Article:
Lawrence Heights revamp given the go

North York Community Council votes unanimously June 22 to pass the first phase of Lawrence Heights redevelopment plan

It was a heated scene at North York Community Council on June 22 as community members, leaders and politicians from all levels of government weighed in on the Lawrence Heights redevelopment plan.

Over 70 people made deputations at the meeting, calling for the nine voting councillors to scrap the plan, which includes the $350-million redevelopment of the existing 1,200 units of social housing and the addition of roughly 4,000 market value units.

“A lot of people started taking it emotionally. People personalize things, but you’re supposed to personalize them because your residence is your home,” said Jack Goldhar, a resident of the area and a co-chair of Save our Streets, an organization fighting the project.

Goldhar spoke at the meeting, reiterating what he says are the community’s biggest concerns. Residents in neighbourhoods just west of the Allen Expressway are worried that the 20,000 to 25,000 new people the redevelopment will add to the community may cause major traffic and infrastructure problems, potentially endangering pedestrians, stressing the water and drainage system and de-valuing their homes.

But Ward 15 councillor Howard Moscoe, a huge supporter of the redevelopment plan, repeatedly refuted the assertions that there are major problems with the blueprints.

“The infrastructure concerns are bogus,” said Moscoe in a phone interview with the Town Crier. “We’ve done extensive engineering studies. The new infrastructure that we’ll do for Lawrence Heights will improve the drainage and water problems in the rest of the community.”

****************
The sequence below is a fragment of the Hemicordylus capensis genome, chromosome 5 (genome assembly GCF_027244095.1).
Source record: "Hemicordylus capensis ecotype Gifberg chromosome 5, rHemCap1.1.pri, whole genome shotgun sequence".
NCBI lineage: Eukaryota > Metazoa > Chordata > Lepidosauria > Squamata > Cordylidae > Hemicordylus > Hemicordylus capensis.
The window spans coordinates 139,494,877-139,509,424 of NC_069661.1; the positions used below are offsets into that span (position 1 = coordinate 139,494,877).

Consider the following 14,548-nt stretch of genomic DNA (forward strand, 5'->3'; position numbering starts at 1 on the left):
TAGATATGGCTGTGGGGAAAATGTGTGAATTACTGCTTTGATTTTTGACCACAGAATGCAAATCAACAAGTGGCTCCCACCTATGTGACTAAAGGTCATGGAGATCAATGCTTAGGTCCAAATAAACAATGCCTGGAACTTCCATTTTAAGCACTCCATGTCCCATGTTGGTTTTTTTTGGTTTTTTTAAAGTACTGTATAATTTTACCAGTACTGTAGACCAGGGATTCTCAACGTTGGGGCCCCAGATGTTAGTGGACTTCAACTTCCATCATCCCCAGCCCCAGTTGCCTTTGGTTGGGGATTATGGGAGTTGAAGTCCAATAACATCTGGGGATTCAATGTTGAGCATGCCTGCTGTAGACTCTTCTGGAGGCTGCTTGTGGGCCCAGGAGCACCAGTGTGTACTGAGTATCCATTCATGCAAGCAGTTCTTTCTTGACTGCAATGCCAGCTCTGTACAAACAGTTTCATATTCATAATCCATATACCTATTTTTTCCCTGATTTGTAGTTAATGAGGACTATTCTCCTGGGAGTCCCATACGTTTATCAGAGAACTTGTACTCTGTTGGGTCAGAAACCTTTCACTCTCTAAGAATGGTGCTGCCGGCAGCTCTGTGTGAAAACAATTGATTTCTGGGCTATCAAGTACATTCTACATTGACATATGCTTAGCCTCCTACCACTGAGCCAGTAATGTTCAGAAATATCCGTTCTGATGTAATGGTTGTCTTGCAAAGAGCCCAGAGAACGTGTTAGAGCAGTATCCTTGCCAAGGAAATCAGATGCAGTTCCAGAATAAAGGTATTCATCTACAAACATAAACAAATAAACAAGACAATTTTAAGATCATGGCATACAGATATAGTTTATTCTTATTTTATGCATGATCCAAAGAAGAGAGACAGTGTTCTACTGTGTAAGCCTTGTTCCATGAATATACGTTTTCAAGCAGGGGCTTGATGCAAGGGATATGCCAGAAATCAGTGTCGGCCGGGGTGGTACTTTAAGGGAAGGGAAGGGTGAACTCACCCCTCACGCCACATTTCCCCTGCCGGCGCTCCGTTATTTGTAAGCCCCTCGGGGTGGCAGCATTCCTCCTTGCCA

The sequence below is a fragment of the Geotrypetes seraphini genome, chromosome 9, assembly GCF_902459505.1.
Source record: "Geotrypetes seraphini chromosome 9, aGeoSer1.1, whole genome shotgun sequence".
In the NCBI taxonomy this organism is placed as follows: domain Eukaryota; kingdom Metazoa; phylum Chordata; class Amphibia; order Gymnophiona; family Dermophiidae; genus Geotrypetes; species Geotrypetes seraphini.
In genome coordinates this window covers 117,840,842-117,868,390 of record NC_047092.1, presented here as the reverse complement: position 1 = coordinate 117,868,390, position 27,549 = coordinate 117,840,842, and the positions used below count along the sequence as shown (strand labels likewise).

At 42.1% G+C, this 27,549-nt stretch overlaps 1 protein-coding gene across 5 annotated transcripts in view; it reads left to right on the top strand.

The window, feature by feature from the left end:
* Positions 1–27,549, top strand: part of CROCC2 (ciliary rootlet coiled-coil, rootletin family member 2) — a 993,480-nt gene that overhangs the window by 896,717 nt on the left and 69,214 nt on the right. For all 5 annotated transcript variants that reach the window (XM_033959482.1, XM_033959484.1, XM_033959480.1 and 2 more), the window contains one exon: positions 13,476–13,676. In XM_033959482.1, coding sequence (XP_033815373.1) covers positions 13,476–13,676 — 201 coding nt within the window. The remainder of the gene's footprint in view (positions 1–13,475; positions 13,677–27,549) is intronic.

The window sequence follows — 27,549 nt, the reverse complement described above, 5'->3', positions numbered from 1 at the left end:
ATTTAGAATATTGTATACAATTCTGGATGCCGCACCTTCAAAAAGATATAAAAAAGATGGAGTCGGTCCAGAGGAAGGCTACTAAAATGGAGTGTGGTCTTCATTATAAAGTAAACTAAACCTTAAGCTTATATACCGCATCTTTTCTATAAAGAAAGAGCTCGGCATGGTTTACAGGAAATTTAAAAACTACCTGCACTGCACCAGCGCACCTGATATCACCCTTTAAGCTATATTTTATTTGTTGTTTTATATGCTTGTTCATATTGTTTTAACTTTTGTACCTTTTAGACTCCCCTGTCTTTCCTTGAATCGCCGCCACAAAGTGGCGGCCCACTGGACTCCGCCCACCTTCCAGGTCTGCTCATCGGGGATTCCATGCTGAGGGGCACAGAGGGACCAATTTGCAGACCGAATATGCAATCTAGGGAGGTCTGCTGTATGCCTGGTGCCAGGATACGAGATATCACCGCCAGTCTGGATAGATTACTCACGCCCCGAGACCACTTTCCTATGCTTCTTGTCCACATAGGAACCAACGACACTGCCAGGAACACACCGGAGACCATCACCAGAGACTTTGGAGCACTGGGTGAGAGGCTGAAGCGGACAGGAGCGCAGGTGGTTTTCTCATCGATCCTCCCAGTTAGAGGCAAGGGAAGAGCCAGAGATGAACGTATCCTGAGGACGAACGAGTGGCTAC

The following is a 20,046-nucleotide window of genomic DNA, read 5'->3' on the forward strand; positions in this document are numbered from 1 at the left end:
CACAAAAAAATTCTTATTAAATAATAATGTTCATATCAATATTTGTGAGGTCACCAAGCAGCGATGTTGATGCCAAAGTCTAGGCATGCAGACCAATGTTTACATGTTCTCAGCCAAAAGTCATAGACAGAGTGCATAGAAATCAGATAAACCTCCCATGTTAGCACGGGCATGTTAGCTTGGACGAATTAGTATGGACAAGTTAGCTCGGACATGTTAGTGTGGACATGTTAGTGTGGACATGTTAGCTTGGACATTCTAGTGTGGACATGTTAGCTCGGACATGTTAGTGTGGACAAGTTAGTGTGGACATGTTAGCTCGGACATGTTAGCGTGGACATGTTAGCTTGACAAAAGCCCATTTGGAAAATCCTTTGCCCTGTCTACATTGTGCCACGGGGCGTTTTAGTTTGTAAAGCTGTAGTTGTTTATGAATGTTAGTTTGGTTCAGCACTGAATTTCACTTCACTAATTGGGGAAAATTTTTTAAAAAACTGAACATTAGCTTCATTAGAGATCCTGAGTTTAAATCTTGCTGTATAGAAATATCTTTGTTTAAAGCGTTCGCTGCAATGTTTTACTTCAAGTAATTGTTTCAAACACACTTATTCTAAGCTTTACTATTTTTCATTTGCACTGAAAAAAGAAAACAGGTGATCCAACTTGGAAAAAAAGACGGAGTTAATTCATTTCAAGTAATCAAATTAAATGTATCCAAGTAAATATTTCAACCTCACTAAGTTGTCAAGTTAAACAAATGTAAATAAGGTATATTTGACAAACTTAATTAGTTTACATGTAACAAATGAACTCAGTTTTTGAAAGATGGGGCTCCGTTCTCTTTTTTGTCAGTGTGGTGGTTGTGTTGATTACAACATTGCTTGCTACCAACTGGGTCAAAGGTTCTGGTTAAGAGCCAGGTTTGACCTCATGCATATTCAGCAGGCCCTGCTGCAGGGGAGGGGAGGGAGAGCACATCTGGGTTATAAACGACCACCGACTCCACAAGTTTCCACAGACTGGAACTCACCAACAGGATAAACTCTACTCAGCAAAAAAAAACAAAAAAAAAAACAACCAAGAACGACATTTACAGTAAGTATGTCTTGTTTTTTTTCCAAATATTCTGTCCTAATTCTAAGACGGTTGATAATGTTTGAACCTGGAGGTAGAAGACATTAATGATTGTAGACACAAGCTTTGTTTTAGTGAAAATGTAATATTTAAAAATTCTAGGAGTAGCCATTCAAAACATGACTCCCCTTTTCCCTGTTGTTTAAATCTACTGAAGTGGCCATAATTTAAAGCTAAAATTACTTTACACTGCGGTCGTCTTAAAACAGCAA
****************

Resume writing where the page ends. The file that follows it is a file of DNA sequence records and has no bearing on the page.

Moscoe admitted that traffic is a major concern, but insisted that measures have been taken in the plan to protect the community. Goldhar hasn’t bought it.

“They didn’t give specific answers, they gave generalizations,” he said.

Following the hours of deputations and discussion, council unanimously passed the first phase of the redevelopment plans, which includes the replacement of 233 rental units, and the addition of over 1000 units of market housing.

Several amendments passed at the community council call for culturally sensitive additions to public facilities that will cater to the religiously devout communities here.

Moscoe’s best defense of the plan seemed to be that the city has been engaging the community for years and that most major concerns have been ironed out by now.

“After two years of dialogue and discussion and public meetings we’ve built the plan together with the community,” Moscoe said, calling this project the most consultative process he’s been a part of as the local rep.

“My sense is that most people are pretty accepting of it.”

But Moscoe wasn’t at a rally on June 20 in Lawrence Heights that saw some 300 residents protesting the current plans. Local MP Joe Volpe and several council candidates spoke to the boisterous crowd, denouncing the now-approved plan.

Volpe, an outspoken redevelopment opponent, told the crowd he presented a petition in the House of Commons on June 10 calling for the Canadian Mortgage and Housing Corporation, which once owned the land here, to investigate whether the plans are in keeping with the original conditions placed in writing when the land was transferred to the city.

The plans at Lawrence Heights call for the existing public housing—which has become so plagued by crime it is taken the name “The Jungle”—to be rebuilt and mixed with market-priced condominiums and homes.

About this article:

By: Christopher Reynolds
Posted: Jun 28 2010 2:04 pm
Filed in: NEWS
Edition: Toronto